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Wednesday, April 8, 2009

TRAFFIC SAFETY AND ROAD CONDITIONS

While in a foreign country, U.S. citizens may encounter road conditions that differ significantly from those in the United States. The information below concerning Romania is provided for general reference only, and may not be totally accurate in a particular location or circumstance.
Traffic accidents are arguably the single most dangerous threat for American citizens visiting Romania. The World Economic Forum ranks Romania 126 out of 134 states for road quality. Currently Romania has a total of only 270 kilometers of freeways. While major streets in larger cities and major inter-city roads are generally in fair to good condition, many other roads are in poor repair, unpaved, badly lighted, or narrow, or lack marked lanes. Part of the problem is that the infrastructure has failed to keep pace with the dramatic increase in motor vehicles since 1990.
Roads, especially in the mountains, can be particularly dangerous when wet or covered with snow or ice. Pedestrians, animals, cyclists, and horse-drawn carts share many roads with motor vehicles and can be extremely difficult to see, particularly at night in rural areas. Vehicles often block sidewalks, forcing pedestrians to walk in the streets. Maintain vigilance when driving to avoid hitting those who are walking in the streets. Cross the street only in crosswalks and always look both ways before crossing. Crosswalks are generally poorly marked and drivers may ignore crosswalks even if there is a traffic light.
Driving practices in Romania can be aggressive and/or inattentive. Combined with the substandard road conditions noted above, the result is a significant traffic mortality rate. According to the European Union Road Federation, Romania has the highest per vehicle rate of traffic fatalities of any country in the E.U. It is essential for drivers to practice defensive driving techniques.
Romanian traffic laws are very strict. The traffic police can confiscate any form of driver's license or permit for 1-3 months, and payment of fines may be requested at the time of the infractions. Some examples when this might occur are failure to yield the right of way, failure to stop at a red light or stop sign, or failure to yield to pedestrians at crosswalks. While, in theory, drivers must yield to pedestrians at all marked pedestrian crosswalks, many of these are poorly maintained, difficult to see, and sometimes located in unexpected places for foreign drivers. Pedestrians must take extreme caution when crossing any road.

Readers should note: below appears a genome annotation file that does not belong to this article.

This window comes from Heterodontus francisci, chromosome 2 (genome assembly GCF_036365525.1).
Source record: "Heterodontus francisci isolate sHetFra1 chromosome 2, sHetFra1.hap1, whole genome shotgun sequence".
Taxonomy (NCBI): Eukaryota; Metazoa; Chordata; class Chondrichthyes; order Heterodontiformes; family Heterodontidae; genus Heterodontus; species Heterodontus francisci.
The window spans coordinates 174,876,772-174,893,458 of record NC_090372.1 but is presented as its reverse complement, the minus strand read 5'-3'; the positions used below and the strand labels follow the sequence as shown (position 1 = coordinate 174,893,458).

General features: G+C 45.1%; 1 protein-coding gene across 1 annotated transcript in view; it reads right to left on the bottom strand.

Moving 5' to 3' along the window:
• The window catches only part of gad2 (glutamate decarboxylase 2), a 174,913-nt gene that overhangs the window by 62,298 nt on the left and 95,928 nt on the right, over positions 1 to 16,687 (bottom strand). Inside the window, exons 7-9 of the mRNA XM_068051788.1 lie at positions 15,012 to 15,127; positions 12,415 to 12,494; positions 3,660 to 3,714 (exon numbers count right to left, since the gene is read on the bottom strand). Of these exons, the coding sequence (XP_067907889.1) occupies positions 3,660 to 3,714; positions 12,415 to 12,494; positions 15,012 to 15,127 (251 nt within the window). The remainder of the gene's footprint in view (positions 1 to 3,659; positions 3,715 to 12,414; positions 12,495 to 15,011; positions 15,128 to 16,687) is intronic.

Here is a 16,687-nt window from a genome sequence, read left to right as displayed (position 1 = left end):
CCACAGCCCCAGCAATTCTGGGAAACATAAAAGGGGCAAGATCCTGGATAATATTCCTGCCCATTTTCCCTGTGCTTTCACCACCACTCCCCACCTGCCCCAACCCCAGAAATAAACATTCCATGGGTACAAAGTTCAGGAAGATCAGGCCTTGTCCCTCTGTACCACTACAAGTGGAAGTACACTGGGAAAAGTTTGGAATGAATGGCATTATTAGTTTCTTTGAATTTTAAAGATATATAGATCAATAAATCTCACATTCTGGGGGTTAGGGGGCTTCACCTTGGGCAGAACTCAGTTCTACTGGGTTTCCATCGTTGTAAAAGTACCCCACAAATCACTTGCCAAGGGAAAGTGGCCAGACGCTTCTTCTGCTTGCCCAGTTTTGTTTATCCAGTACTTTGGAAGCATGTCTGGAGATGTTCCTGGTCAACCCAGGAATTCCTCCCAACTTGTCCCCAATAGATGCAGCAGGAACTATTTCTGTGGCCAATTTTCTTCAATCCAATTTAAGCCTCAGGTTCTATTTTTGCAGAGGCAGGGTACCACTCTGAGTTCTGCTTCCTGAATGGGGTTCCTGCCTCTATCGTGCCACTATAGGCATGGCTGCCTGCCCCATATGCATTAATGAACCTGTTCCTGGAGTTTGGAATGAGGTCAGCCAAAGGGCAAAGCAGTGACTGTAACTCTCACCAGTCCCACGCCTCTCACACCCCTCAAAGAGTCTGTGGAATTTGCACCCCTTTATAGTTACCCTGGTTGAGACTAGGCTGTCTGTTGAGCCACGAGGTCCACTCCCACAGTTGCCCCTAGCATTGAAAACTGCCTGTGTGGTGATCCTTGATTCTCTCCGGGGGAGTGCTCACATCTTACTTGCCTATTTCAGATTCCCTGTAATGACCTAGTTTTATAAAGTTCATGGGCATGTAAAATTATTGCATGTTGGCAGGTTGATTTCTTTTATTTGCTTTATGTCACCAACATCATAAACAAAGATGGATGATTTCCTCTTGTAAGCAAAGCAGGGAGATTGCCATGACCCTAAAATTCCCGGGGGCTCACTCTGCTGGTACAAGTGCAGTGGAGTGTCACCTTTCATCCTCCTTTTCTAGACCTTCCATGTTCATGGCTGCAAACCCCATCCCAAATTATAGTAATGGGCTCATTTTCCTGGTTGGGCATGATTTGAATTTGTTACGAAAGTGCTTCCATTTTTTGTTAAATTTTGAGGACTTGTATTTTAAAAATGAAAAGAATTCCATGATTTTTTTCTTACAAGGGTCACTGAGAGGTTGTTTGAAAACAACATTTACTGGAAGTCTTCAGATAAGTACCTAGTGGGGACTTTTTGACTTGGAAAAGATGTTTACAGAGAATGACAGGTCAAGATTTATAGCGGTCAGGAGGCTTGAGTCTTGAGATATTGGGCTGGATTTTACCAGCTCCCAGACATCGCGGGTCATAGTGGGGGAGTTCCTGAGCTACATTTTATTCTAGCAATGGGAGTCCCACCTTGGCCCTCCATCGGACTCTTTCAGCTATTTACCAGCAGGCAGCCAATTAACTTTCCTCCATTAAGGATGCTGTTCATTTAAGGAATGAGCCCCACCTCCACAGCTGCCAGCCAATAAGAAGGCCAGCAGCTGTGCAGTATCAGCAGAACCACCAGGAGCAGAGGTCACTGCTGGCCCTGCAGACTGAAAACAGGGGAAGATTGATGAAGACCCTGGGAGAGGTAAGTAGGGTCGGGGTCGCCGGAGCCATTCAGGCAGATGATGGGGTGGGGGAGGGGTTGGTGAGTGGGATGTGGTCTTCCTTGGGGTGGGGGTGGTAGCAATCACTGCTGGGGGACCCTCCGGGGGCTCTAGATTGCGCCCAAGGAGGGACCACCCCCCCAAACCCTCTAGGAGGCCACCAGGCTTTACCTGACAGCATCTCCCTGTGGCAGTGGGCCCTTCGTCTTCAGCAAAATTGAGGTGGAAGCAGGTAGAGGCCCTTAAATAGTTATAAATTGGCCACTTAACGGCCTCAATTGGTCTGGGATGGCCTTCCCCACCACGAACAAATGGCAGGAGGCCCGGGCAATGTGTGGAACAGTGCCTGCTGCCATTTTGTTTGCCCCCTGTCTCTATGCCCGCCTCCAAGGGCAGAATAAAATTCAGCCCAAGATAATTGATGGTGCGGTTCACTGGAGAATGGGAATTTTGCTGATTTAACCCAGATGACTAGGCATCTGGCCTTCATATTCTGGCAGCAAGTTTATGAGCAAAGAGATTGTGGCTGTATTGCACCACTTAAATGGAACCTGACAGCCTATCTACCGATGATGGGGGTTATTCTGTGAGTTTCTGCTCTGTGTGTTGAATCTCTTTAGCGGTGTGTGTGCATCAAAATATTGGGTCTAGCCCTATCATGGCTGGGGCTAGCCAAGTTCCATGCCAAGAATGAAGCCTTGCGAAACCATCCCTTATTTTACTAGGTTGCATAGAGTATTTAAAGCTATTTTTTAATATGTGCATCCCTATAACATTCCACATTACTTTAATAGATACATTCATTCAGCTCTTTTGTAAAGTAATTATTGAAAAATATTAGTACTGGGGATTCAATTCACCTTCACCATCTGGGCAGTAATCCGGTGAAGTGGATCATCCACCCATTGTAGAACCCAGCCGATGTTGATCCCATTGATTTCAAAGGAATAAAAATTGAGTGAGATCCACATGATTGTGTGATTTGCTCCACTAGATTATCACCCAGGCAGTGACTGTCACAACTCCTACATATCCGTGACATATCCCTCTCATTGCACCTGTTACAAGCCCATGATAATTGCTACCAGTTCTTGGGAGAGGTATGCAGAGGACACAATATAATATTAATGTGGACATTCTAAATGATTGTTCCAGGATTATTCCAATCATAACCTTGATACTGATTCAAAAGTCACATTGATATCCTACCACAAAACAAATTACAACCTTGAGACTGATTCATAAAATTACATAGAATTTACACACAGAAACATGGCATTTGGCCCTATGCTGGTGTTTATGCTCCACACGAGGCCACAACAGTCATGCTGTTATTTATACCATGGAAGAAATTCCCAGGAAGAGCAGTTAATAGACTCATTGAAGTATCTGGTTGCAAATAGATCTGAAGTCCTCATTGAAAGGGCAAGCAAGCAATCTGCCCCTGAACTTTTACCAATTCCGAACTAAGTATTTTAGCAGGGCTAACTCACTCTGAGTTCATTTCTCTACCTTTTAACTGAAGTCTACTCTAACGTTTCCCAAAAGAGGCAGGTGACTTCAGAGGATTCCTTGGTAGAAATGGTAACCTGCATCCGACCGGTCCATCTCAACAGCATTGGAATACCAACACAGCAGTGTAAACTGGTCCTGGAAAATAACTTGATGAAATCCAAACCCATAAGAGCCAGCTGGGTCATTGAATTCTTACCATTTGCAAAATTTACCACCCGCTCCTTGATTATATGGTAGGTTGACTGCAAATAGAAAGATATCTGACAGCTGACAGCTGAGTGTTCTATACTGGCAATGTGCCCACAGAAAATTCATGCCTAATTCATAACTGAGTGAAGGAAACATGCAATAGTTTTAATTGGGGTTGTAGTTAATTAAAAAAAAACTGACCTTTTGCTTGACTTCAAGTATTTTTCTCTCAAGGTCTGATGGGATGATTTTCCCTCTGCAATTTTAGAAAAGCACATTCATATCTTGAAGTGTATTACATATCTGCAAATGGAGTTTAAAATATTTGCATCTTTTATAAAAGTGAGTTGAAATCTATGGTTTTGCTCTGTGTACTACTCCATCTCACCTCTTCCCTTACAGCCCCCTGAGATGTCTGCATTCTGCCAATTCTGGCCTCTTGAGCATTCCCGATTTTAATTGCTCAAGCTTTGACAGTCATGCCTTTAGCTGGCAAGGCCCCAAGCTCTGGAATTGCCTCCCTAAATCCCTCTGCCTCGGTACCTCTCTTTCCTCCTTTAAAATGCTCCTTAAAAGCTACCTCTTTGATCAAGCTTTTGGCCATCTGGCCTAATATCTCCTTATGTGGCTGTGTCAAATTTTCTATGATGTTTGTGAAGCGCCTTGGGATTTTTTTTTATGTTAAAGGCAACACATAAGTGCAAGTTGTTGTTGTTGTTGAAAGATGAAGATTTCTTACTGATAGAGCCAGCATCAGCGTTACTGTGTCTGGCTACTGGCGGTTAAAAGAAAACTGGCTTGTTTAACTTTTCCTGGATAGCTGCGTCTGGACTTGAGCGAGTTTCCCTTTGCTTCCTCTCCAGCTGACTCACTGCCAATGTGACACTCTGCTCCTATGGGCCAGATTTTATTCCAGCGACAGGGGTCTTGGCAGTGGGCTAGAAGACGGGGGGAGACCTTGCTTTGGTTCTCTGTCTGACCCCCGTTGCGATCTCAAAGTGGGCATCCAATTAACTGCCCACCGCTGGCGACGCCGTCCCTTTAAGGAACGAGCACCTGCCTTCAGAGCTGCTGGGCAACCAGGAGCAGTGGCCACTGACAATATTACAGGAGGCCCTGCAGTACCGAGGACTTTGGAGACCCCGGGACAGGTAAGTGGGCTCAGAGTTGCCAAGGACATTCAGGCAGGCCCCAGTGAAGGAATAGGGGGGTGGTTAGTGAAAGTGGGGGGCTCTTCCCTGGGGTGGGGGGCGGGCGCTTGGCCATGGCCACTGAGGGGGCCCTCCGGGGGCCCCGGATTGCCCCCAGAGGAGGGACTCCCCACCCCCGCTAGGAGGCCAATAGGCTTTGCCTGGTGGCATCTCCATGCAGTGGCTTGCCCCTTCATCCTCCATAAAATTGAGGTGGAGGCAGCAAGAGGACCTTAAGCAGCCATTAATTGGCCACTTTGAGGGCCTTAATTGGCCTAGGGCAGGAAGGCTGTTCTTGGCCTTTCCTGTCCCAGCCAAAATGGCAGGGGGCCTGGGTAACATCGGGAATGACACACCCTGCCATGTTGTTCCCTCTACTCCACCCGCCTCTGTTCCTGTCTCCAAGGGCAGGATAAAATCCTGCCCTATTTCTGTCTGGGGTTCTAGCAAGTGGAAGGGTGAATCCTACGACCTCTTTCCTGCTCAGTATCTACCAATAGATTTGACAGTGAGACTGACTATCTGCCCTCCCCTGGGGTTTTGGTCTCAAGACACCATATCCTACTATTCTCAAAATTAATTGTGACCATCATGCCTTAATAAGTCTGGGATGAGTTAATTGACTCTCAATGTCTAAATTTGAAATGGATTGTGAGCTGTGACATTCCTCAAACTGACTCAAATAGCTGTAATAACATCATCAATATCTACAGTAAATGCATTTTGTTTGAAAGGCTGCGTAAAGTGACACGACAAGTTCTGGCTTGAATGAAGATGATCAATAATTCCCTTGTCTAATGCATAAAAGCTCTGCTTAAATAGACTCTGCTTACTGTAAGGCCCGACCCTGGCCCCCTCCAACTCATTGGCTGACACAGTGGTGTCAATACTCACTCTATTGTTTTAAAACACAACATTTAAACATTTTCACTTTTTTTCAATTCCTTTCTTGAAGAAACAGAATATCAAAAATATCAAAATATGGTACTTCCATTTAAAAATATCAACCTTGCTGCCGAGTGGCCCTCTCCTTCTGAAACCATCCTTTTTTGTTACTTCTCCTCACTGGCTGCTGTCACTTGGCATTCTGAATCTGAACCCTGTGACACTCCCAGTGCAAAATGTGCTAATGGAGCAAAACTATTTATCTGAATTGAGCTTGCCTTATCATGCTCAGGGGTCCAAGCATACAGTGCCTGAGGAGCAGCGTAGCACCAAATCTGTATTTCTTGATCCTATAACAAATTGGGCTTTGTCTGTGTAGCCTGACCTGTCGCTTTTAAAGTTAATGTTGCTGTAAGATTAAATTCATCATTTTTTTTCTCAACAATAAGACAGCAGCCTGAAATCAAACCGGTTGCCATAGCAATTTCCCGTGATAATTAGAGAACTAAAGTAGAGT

Romanian traffic laws provide for retention of a driver’s license by the police and possible imprisonment for driving under the influence of alcohol or for causing an accident resulting in injury or death. There is zero tolerance for driving under the influence of alcohol and police are required to give breathalyzer tests on the scene to all drivers involved in an accident. Refusal to take a breathalyzer test will result in criminal penalties regardless of whether or not alcohol was involved.
U.S. driver's licenses are only valid in Romania for up to 90 days. Before the 90-day period has expired, U.S. citizens must either obtain an international driving permit in addition to their U.S. driver's license or a Romanian driver's license. Wearing a seat belt is mandatory. Children under 12 years of age may not be transported in the front seat.
Unless otherwise marked with road signs, speed limits are as follows:
Inter-city traffic on highways
130 km/hr for cars and motorcycles (80 miles/hr)
110 km/hr for vans (65 miles/hr)
Urban traffic - 50 km/hr (30 miles/hr)
Express and European roads
100 km/hour for cars and motorcycles (60 miles/hr)
90 km/hour for vans (55 miles/hr)
All other roads
90 km/hr for cars and motorcycles (55 miles/hr)
80 km/hr for vans (50 miles/hr)
Motor vehicles with trailers and drivers with less than one year of driving experience have speed limits 20 km/hr (or 12 miles) slower than those listed above.
Inter-city travel is generally done via trains and buses, which vary in terms of quality, safety, cost, and reliability. Pickpockets pose a danger on night trains and in train stations. Inter-city travel by taxi is much more expensive, and safety depends on the quality of the driver. Many older taxis are not equipped with seat belts. To avoid being overcharged, passengers should request the taxi by phone through a reputable company and make sure the taxi has an operational meter or agree upon a price before entering the taxi. The meter rate per km is posted on both sides of the taxi vehicle.
The host country authority responsible for road safety is the Traffic Police of the Romanian Ministry of Interior . Emergency roadside help and information may be reached by dialing 9271 for vehicle assistance and towing services. For ambulance services, fire brigade, or police, dial 112.

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